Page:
Affichage des articles dont le libellé est Communauté enfantine- Toddlers. Afficher tous les articles
Affichage des articles dont le libellé est Communauté enfantine- Toddlers. Afficher tous les articles

samedi 13 janvier 2018

Classroom Limits

Limits are the foundation for discipline in the Montessori toddler environment. Limits are clear and simple rules that are consistently upheld in the community. Young children need limits to feel safe and secure in their environment. Limits also help children establish who they are within a community. Adults maintain these limits and model them to the children. 

"The Umbrella Limits" 


The child in the toddler environment is allowed freedom within these three limits:

  1. Treat other people with respect, kindness, and peace both physically or emotionally 
  2. Treat the materials and environment with care. 
  3. Treat self with respect and care.  

In our classroom, as long as the Umbrella Limits are being followed, the child is free to choose an activity and work on it for as long as they desire.

If a child needs help with following a limit, we may model the expected behavior, provide a lesson, or invite the child to the quiet corner.

Expectations:

 There are certain expectations which we set and model in the classroom.
  • Use a rug to define your space when working on the floor. Roll and return rug when finished.
  • Table works may only be completed on a table.
  • Clean up all materials when finished.
  • Return work to the shelf so it is ready for the next friend to use.
  • Walk in the classroom.
  • Maintain a quiet voice level.
  • Ask to observe a friend. If they agree, observe silently with your hands behind your back.
  • Try to dress self before asking for help from an adult.
  • Try each food item at lunch before receiving the next course.
  • Clean up dishes from lunch.
  • Brush teeth after lunch. 

Expectations grow and evolve along with the children.  As they become more confident and capable with tasks, their expectations will increase.  

Nikki

Firefighters: Thank you Captain Thirot


Throughout the months of November and December, the toddler community learned about the important career of being a firefighter. We read books, sang songs, looked at pictures, and made crafts. 




On December 12, we visited the Coulommiers fire station. Captain Thirot, hosted our tour of the fire station and garage of emergency vehicles.

The firefighters greeted us and welcomes the children.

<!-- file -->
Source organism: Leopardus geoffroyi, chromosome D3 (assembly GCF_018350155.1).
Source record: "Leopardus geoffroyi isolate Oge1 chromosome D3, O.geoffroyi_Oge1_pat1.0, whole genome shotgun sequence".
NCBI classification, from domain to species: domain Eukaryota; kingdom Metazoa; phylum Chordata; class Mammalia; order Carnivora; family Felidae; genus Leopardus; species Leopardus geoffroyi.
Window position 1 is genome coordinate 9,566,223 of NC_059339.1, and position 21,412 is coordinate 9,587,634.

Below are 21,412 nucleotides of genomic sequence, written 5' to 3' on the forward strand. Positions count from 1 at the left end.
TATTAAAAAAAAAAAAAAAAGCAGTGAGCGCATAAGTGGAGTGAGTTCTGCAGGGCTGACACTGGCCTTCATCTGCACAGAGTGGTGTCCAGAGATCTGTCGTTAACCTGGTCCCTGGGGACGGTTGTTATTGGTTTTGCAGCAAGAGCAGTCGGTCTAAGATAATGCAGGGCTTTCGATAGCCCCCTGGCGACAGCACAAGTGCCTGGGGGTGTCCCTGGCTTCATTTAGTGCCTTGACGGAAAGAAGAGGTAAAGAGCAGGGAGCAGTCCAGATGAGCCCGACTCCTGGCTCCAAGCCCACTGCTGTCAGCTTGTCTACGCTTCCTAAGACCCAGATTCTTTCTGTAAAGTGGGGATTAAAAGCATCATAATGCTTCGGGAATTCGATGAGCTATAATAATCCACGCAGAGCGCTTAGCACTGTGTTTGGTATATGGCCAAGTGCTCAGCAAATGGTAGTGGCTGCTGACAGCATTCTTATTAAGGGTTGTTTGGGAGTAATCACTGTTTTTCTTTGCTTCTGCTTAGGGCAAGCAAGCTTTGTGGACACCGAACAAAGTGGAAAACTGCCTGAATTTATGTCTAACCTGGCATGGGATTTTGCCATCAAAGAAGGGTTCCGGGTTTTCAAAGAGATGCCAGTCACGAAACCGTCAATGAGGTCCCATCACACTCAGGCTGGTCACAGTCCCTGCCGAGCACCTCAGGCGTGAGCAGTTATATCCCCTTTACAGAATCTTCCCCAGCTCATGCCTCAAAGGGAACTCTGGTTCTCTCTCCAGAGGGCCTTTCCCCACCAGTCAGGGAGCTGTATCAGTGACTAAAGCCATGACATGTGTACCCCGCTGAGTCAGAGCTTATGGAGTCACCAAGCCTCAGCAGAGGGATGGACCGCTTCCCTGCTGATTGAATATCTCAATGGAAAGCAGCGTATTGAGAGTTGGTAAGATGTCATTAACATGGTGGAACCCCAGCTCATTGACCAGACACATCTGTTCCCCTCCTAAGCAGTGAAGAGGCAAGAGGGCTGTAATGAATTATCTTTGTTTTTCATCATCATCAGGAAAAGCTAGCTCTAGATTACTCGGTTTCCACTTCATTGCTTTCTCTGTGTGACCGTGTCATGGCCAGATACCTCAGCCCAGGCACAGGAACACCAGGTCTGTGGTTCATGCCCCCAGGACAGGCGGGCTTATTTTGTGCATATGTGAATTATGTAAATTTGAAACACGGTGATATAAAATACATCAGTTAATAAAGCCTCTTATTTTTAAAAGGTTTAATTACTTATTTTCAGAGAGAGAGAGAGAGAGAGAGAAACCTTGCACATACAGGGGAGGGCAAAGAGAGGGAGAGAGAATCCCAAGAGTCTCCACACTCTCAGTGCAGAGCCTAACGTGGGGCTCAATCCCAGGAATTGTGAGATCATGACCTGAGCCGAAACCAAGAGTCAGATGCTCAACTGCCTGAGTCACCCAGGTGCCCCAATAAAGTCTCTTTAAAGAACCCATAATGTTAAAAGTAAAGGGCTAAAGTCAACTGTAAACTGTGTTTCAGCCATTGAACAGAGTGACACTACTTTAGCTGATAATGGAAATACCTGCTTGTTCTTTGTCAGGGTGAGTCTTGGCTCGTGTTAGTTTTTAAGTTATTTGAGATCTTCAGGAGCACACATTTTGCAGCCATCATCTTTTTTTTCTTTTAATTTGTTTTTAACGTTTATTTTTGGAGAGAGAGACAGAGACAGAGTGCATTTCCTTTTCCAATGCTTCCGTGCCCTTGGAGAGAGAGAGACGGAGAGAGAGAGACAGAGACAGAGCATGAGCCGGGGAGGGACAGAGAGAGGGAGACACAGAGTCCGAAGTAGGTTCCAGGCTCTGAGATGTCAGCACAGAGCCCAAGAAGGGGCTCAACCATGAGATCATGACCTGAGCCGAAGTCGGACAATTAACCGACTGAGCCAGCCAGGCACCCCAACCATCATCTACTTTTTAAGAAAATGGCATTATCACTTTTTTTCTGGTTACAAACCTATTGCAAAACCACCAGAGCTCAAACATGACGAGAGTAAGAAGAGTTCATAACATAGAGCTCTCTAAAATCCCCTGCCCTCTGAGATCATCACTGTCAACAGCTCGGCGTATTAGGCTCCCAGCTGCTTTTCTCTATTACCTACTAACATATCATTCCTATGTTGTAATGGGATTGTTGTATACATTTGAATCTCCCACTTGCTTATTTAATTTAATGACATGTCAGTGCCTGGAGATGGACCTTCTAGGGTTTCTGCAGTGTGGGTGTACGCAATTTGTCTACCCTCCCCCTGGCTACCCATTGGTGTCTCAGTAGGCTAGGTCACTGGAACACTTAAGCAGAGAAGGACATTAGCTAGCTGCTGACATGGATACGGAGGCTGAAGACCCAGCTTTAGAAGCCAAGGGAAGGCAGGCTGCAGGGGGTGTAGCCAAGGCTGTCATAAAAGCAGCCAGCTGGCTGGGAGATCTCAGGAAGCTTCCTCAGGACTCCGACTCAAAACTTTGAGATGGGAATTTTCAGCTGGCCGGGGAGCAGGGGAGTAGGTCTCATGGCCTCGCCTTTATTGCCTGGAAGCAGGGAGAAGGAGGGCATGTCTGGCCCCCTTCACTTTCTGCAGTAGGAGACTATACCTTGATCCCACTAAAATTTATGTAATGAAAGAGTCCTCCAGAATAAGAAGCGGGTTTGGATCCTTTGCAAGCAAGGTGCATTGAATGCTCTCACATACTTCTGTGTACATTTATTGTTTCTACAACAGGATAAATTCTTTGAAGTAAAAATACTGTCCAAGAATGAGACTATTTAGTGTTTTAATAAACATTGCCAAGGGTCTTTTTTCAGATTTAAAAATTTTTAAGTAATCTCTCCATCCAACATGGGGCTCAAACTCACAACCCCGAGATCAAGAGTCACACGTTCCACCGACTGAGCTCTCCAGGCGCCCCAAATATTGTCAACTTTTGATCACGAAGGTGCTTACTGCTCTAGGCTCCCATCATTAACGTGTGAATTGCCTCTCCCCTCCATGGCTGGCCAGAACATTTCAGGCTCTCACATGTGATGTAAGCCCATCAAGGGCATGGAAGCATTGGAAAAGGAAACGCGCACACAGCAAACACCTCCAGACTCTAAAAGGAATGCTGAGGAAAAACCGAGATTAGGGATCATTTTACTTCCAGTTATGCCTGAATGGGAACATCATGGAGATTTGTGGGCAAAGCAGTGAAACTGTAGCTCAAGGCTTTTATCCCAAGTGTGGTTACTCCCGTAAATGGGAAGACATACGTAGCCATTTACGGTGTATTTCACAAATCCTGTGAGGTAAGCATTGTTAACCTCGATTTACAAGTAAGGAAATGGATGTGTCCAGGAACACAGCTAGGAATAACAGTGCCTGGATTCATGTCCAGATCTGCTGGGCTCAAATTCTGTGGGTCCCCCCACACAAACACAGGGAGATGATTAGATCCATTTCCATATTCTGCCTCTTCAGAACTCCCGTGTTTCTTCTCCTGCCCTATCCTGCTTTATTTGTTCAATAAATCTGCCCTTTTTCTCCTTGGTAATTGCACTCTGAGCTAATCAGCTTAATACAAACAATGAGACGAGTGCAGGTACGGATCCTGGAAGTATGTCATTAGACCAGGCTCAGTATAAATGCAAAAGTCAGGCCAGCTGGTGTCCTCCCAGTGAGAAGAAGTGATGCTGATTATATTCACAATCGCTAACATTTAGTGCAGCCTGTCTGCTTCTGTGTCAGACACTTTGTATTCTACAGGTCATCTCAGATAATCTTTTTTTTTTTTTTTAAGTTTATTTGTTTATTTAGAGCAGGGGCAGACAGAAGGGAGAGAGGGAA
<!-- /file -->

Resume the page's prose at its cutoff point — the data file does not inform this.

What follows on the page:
We got to watch the rescue vehicle send its ladder up into the sky.




The children were able to test out all the machinery used in rescuing people.




One of the most memorable moments was when the children got to dress up in firefighter gear!




We even got to test out the hose!



It was a great day of exploring and learning at the fire station!


Nikki

mardi 28 février 2017

Pratical life : Making Bread

Each morning in the toddler community, one child is invited to make bread. The children have been working since September to build their skills, concentration level, coordination and knowledge of order. It is a big task that the children take with great responsibility. They get to serve the bread at lunch, share it with other classrooms, and take some home for their families. This not only helps children build their Practical Life skills but it helps them feel connected to their community. 


If you would like to try this activity at home, here is the lesson plan guide:

MATERIALS: flour, salt, sugar, water, yeast, oil (optional), small bowl, large bowl, spoon, measuring cups, pastry weight, apron

PRESENTATION: 

  • Wash hands
  • Put on apron
  • Pour yeast, sugar, and water into small bowl
  • Stir mixture
  • Measure flour to 400 grams
  • Pour flour into large bowl
  • Add salt and oil into large bowl and mix
  • Add contents of small bowl into large bowl and mix
  • Mix until there is no longer any dry flour
  • Lightly flour table surface
  • Put dough out onto floured table
  • Flatten the dough then fold in half several times (kneading)
  • Return dough to bowl to rise
  • Clean up materials and table
  • Adult puts bread into oven
CONTROL OF ERROR:

  • Size of measuring cups and containers
  • Dough will be too sticky if too much water is added
  •  Dough will be too dry if not enough water is added
POINTS OF INTEREST:

  • Measuring and pouring ingredients
  • Kneading and shaping dough
  • Being able to make bread to serve at lunch
  • Taking bread home to share with family
  • Olfactory, tactile and gustatory sensations
DIRECT AIM:

  •  Independence
  •  Order
  •  Concentration
  •  Coordination
INDIRECT AIM:    

  •  Making bread with own two hands
  •  Sharing with community

LANGUAGE: 

English/French
  •  Bread/Pain
  • Apron/Tablier
  • Flour/Farine
  • Yeast/Levure
  • Salt/Sel
  • Sugar/Sucre
  • Water/L’eau
  • Oil/Huile
  • Bowl/Bol
  • Spoon/Cuillère
  • Pour/Verser
  • Mix/Mélanger
  • Knead/Pétrir